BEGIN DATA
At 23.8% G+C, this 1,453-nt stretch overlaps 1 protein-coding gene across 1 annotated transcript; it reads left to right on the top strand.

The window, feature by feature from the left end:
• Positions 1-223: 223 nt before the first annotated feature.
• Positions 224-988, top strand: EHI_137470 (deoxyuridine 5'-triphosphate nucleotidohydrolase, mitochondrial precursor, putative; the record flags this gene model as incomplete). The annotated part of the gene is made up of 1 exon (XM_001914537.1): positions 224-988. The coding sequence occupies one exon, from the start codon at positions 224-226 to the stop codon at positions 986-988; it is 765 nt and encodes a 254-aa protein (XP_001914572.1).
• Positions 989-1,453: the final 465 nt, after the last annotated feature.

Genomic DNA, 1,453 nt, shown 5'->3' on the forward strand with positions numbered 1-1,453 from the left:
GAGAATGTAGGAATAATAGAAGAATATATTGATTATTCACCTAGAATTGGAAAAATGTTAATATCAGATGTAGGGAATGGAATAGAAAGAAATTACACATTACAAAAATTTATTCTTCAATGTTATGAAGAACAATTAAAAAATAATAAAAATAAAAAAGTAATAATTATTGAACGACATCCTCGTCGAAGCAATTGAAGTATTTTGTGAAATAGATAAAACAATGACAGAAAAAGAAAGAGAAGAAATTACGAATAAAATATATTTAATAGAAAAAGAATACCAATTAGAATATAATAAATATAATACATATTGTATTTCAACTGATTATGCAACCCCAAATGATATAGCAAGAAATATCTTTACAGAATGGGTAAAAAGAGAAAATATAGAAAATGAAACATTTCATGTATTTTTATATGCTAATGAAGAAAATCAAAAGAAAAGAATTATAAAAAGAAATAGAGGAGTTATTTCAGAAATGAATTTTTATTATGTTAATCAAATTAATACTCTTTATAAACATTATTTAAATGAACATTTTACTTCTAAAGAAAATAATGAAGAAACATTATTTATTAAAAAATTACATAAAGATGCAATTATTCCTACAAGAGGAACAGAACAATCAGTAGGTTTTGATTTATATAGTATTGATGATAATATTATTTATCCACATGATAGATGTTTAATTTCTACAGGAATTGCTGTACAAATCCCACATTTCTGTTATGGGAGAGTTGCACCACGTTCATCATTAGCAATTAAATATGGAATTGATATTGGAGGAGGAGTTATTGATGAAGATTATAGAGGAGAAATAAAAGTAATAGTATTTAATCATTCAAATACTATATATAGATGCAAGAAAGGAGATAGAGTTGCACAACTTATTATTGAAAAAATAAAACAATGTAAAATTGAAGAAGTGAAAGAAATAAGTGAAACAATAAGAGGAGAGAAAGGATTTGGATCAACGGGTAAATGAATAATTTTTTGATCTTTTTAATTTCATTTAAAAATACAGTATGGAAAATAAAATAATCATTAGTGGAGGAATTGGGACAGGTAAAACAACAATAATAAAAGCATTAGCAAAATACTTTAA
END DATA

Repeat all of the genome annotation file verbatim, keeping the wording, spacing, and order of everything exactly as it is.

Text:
At 23.8% G+C, this 1,453-nt stretch overlaps 1 protein-coding gene across 1 annotated transcript; it reads left to right on the top strand.

The window, feature by feature from the left end:
• Positions 1-223: 223 nt before the first annotated feature.
• Positions 224-988, top strand: EHI_137470 (deoxyuridine 5'-triphosphate nucleotidohydrolase, mitochondrial precursor, putative; the record flags this gene model as incomplete). The annotated part of the gene is made up of 1 exon (XM_001914537.1): positions 224-988. The coding sequence occupies one exon, from the start codon at positions 224-226 to the stop codon at positions 986-988; it is 765 nt and encodes a 254-aa protein (XP_001914572.1).
• Positions 989-1,453: the final 465 nt, after the last annotated feature.

Genomic DNA, 1,453 nt, shown 5'->3' on the forward strand with positions numbered 1-1,453 from the left:
GAGAATGTAGGAATAATAGAAGAATATATTGATTATTCACCTAGAATTGGAAAAATGTTAATATCAGATGTAGGGAATGGAATAGAAAGAAATTACACATTACAAAAATTTATTCTTCAATGTTATGAAGAACAATTAAAAAATAATAAAAATAAAAAAGTAATAATTATTGAACGACATCCTCGTCGAAGCAATTGAAGTATTTTGTGAAATAGATAAAACAATGACAGAAAAAGAAAGAGAAGAAATTACGAATAAAATATATTTAATAGAAAAAGAATACCAATTAGAATATAATAAATATAATACATATTGTATTTCAACTGATTATGCAACCCCAAATGATATAGCAAGAAATATCTTTACAGAATGGGTAAAAAGAGAAAATATAGAAAATGAAACATTTCATGTATTTTTATATGCTAATGAAGAAAATCAAAAGAAAAGAATTATAAAAAGAAATAGAGGAGTTATTTCAGAAATGAATTTTTATTATGTTAATCAAATTAATACTCTTTATAAACATTATTTAAATGAACATTTTACTTCTAAAGAAAATAATGAAGAAACATTATTTATTAAAAAATTACATAAAGATGCAATTATTCCTACAAGAGGAACAGAACAATCAGTAGGTTTTGATTTATATAGTATTGATGATAATATTATTTATCCACATGATAGATGTTTAATTTCTACAGGAATTGCTGTACAAATCCCACATTTCTGTTATGGGAGAGTTGCACCACGTTCATCATTAGCAATTAAATATGGAATTGATATTGGAGGAGGAGTTATTGATGAAGATTATAGAGGAGAAATAAAAGTAATAGTATTTAATCATTCAAATACTATATATAGATGCAAGAAAGGAGATAGAGTTGCACAACTTATTATTGAAAAAATAAAACAATGTAAAATTGAAGAAGTGAAAGAAATAAGTGAAACAATAAGAGGAGAGAAAGGATTTGGATCAACGGGTAAATGAATAATTTTTTGATCTTTTTAATTTCATTTAAAAATACAGTATGGAAAATAAAATAATCATTAGTGGAGGAATTGGGACAGGTAAAACAACAATAATAAAAGCATTAGCAAAATACTTTAA